Winner of the Tattersalls Gold Cup before having to settle for second in the Prince of Wales’s Stakes at Royal Ascot, he is a best-priced 20-1 for the Sandown contest, although Tabor is unsure on his running plans.

He added: “I haven’t even asked Aidan if Luxembourg is running, or with Derrick or John, because we have been focussing on Paddington running, because he’s our number one.

“Luxembourg is a good horse. He will have his day in the sun soon. We always discuss it with Aidan – he would never say I’m running him in this race or whatever.”

Tabor anticipating Derby double bid for Auguste Rodin

Auguste Rodin could drop back in trip after attempting to complete a Derby double at the Curragh, according to Michael Tabor.

Owned in partnership with John and Susan Magnier, Derrick Smith and Georg von Opel’s Westerberg racing operation, Tabor’s famous royal blue and orange disk silks were carried to victory at Epsom thanks to an imperious Ryan Moore ride.

The half-length margin of success over King Of Steel did not do justice to the superiority he had over his 13 rivals in giving trainer Aidan O’Brien a ninth Derby success, just weeks after the colt was beaten 22 lengths in the 2000 Guineas.

Tabor is now confident the son of Deep Impact will head for the Irish Derby.

He said: “It was really good. It was what we obviously hoped for. We thought he could do it and he did. We are all delighted, naturally. It was one of the great days.

“I would say he’ll go to the Irish Derby. I haven’t discussed it, but it’s common sense to say he definitely goes to the Irish Derby. Then we’ll bring him back in trip – a mile and a quarter – for some of those races.”

Tabor has always hankered for a Triple Crown. The last colt to win the Guineas, Derby and St Leger was Nijinsky in 1970 and connections had hoped Auguste Rodin could replicate the feat.

However, although the middle leg has been won, Tabor feels that stepping up to a mile and three-quarters for the final Classic at Doncaster in September will now be ruled out.

“He won’t go to the St Leger,” he added. “In my mind, that Triple Crown dream is over. A St Leger horse is not what we are looking for, once he can’t do a Triple Crown.”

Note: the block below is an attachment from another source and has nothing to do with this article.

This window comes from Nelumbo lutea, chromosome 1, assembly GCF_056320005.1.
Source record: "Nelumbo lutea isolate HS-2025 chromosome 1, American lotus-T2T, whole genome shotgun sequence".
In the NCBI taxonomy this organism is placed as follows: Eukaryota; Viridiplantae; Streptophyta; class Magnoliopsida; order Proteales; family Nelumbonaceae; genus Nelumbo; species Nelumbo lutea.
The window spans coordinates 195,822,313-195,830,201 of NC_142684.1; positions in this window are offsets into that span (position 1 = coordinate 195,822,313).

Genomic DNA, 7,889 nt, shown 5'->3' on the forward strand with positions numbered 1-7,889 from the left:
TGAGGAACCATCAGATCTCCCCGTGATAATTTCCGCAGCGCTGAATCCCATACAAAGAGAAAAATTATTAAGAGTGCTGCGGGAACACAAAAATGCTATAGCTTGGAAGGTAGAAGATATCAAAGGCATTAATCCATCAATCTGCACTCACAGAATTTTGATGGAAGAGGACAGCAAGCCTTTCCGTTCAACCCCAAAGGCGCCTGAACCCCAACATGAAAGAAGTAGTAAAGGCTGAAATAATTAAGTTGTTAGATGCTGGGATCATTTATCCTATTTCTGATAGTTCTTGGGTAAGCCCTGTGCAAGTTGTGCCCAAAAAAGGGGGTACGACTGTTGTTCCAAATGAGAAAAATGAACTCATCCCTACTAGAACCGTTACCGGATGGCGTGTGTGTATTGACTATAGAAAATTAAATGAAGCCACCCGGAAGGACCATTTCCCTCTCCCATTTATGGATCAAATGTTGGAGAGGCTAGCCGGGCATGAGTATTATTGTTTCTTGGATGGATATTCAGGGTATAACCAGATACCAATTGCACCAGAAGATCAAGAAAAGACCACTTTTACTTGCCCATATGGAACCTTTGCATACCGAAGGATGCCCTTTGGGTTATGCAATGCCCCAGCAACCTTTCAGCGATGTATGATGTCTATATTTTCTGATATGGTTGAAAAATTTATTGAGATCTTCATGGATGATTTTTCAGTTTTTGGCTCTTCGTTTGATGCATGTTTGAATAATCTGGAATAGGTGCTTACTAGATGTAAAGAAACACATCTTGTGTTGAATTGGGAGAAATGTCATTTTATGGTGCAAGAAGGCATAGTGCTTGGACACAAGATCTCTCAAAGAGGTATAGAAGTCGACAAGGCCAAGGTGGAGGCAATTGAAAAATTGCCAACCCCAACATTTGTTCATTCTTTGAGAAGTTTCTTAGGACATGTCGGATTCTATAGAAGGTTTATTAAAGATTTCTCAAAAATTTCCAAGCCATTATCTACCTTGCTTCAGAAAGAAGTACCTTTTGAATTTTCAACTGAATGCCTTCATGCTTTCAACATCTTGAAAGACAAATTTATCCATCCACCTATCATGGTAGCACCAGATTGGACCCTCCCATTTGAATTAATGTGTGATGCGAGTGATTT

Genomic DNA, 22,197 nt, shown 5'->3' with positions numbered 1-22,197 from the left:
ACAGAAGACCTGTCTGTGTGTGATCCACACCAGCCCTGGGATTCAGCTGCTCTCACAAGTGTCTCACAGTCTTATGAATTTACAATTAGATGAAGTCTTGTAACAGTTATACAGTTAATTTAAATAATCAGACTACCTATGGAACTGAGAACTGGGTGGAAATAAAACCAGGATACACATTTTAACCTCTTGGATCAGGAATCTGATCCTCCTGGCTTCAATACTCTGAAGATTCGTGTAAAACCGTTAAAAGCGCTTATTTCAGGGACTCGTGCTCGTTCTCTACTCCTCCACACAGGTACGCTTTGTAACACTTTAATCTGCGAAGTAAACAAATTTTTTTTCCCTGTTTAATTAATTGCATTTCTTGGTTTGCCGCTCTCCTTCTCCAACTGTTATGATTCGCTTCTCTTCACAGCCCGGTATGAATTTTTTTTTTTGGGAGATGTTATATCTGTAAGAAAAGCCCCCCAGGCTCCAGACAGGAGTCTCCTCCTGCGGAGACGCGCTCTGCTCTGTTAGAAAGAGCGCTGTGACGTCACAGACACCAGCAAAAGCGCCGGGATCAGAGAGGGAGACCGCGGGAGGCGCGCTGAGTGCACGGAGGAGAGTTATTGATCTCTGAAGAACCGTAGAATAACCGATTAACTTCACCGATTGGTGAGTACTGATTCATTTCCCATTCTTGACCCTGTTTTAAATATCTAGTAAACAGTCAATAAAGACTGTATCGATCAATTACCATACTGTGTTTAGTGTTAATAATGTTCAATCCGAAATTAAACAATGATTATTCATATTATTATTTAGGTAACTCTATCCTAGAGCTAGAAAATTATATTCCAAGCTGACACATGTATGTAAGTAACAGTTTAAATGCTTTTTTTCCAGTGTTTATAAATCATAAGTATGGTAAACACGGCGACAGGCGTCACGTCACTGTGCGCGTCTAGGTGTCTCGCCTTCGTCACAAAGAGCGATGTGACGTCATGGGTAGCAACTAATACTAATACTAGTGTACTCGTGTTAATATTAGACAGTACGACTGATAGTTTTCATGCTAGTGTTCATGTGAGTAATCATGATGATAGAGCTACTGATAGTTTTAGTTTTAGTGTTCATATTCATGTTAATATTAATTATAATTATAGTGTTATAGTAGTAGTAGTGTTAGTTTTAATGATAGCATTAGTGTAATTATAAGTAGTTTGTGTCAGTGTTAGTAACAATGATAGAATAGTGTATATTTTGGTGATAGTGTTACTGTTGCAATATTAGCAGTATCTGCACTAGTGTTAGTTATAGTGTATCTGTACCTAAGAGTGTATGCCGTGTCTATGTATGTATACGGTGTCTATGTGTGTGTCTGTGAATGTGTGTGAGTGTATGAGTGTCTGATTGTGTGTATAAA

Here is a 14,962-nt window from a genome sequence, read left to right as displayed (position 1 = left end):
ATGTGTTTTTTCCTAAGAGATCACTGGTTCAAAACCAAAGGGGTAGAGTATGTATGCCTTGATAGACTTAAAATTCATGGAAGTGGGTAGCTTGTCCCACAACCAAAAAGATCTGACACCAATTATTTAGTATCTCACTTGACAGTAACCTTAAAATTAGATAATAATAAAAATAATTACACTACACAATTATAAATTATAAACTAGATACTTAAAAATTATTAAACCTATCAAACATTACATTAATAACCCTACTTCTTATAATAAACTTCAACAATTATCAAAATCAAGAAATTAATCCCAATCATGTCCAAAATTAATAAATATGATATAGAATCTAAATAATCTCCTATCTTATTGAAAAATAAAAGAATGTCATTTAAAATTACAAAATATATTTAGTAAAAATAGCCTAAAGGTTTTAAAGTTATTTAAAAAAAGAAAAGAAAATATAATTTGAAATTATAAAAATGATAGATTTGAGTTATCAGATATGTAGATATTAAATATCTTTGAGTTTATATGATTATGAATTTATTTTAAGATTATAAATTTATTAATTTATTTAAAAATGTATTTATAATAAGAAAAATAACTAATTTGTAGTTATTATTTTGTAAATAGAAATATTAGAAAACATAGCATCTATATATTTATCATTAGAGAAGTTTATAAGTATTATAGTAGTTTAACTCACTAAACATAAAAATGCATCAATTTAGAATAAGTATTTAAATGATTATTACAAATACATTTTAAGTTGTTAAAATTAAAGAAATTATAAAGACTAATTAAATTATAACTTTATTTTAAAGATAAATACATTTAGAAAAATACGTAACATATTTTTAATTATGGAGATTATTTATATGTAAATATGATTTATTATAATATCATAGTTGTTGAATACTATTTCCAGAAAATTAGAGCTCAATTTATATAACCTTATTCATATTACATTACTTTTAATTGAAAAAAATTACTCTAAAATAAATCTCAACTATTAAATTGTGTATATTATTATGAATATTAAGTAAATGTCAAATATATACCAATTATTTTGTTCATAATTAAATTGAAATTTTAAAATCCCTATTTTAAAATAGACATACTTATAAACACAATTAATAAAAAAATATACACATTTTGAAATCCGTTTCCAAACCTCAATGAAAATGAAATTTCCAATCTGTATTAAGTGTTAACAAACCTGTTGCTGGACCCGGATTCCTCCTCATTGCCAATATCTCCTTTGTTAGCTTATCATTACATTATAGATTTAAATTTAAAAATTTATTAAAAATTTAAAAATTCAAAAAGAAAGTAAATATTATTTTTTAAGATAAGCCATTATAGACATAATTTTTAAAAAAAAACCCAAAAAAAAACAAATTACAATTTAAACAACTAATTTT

The Prix de l’Arc de Triomphe at ParisLongchamp in October could be a future consideration, along with the Breeders’ Cup meeting at Santa Anita in November.

Tabor added: “It is a long way before the end of the year. We’ll see how he is. It could be the Arc, but the ground could be against him, although he won on soft as a two-year-old.

“We’ve even got the Breeders’ Cup as an option on the turf. We’ll see how he goes and have those discussions, I’m sure.”

Monday Musings: The Derby’s Record-Breaking Connections

For the past three years, observers of the British Turf have been all agog awaiting the equalling of the best-known of all Classic records – the late Lester Piggott’s nine Derby wins as a jockey, writes Tony Stafford.

He was kept in suspended animation as Aidan O’Brien was poised on eight as a trainer when outsider Serpentine collected in 2020, just 19 years after Galileo gave him the first victory. When Piggott died on May 29 last year, the record, to his still very active mind, remained intact.

Well, it isn’t any longer and, while Saturday’s extraordinary victory by winter favourite but 2000 Guineas flop Auguste Rodin has prompted the record-compilers to regard Aidan as the joint record-holder, two men actually share the honours with ten.

The first Derby was won by Diomed in 1780. His owner, Sir Charles Bunbury, famously the man who lost the toss with the then Earl of Derby to have the destined-to-be great race named after him, won it again 33 years later.

Others in between enjoyed a quicker repeat win, and sometimes as the decades and centuries wore on, with more than two. Among its winners were kings, princes, noblemen of all levels and Prime Ministers, mostly past. Never would any of those great gentlemen of the realm have considered that a young man born and bred in East Ham, East London would – with his partner – eclipse them all, and within a remarkable 22-year span. Aidan does have nine, but in between, Pour Moi, trained by Andre Fabre, makes ten.

When the first Coolmore triumvirate, instigated more than half a century ago, and founded on Robert Sangster’s Vernon’s Pools money, Vincent O’Brien’s training brilliance, and Vincent’s son-in-law John Magnier’s all-round knowledge of horses and business acumen, was beginning to wane – Royal Academy’s 1990 Breeders’ Cup Mile win under Lester was the final positive - it fell on Magnier to take charge.

Robert had the expense of Manton to take precedence; Vincent was about to retire and son David, who won the Derby with Secreto six years earlier when El Gran Senor was supposed to win for the team – he got the show back on the road in Secreto’s absence at The Curragh, was out of love with training and went to be a wine grower in Europe.